Eight-year-old chess champion Tantioluxa Adewumi has recently gained national attention.
According to the New York Times, Tani and his family sought asylum in the U.S. in 2017, fleeing attacks on Christians by the terrorist group, Boko Haram. They landed in New York and have been living in homeless shelters ever since. His father drives for Uber and has recently become a licensed real estate salesman; his mother has completed coursework to be a home health aide.
Tani attends a local public school, where he first learned about chess. He wanted to join his school’s chess team, but he wasn’t able to afford it until the fee was waived.
Just one year after joining, he earned first place at the 52nd New York State Scholastic Championship Tournament.
With relatively little background in this game, he’s shown great skill and a strong determination to succeed. “He is so driven,” said school chess teacher, Shawn Martinez. “He does 10 times more chess puzzles than the average kid. He just wants to be better.”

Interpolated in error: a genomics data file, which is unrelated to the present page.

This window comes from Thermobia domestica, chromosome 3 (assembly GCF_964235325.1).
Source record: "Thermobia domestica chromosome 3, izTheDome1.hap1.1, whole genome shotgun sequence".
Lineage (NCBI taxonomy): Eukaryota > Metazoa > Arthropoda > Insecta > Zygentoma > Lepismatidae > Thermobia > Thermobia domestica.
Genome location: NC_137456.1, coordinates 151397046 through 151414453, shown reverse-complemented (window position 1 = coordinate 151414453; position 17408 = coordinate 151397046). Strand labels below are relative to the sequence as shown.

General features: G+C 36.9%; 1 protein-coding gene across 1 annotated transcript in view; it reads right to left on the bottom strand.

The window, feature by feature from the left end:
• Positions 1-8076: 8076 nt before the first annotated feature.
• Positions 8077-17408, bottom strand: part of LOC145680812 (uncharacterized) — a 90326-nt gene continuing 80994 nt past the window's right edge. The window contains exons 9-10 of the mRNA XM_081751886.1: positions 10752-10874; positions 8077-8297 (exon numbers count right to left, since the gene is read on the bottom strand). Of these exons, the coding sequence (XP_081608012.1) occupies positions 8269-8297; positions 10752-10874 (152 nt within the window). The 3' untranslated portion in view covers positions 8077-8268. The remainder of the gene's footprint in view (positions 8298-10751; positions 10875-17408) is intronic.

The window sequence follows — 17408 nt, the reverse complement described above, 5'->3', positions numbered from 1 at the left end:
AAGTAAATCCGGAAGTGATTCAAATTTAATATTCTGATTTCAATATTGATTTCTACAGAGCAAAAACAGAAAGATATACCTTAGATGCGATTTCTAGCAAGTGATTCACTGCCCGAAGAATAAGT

When Nick Kristof of the Times covered Tani’s story, word began to spread about his living situation. A GoFundMe page was set up for him and his family, and in a matter of days, over $200,000 was raised in support of his family’s needs.
Recent updates by the Times have showcased just how deeply Tani’s story has affected readers across the country: one anonymous donor generously paid a year’s rent for an apartment near his school, another offered furniture, and another is sending Tani chess books.
The family has expressed deep gratitude for all the support they’ve received.
Amazingly, however, when the Times reporter asked about how Tani’s family plans to use the money raised by the GoFundMe page, they responded that they won’t be keeping any of it.
They plan to donate 10% to their church and then start a foundation—the Tanitoluwa Adewumi Foundation—with the rest. In hopes of returning the generosity they’ve been shown, they are starting this foundation to support other African immigrants who might be in need of help too. Tani explained, “I want to help other kids. I don’t mind.”
Tani’s story is an inspiring example for all of us on what it means to be truly generous. No matter what we do or where we live, we can all be generous in some capacity—whether its with our time, talent, or money. Even though it’s not always easy to give without counting the cost, when we do, beautiful things can come from it.
“God has already blessed me,” Tani’s dad told Nick. “I want to release my blessing to others.”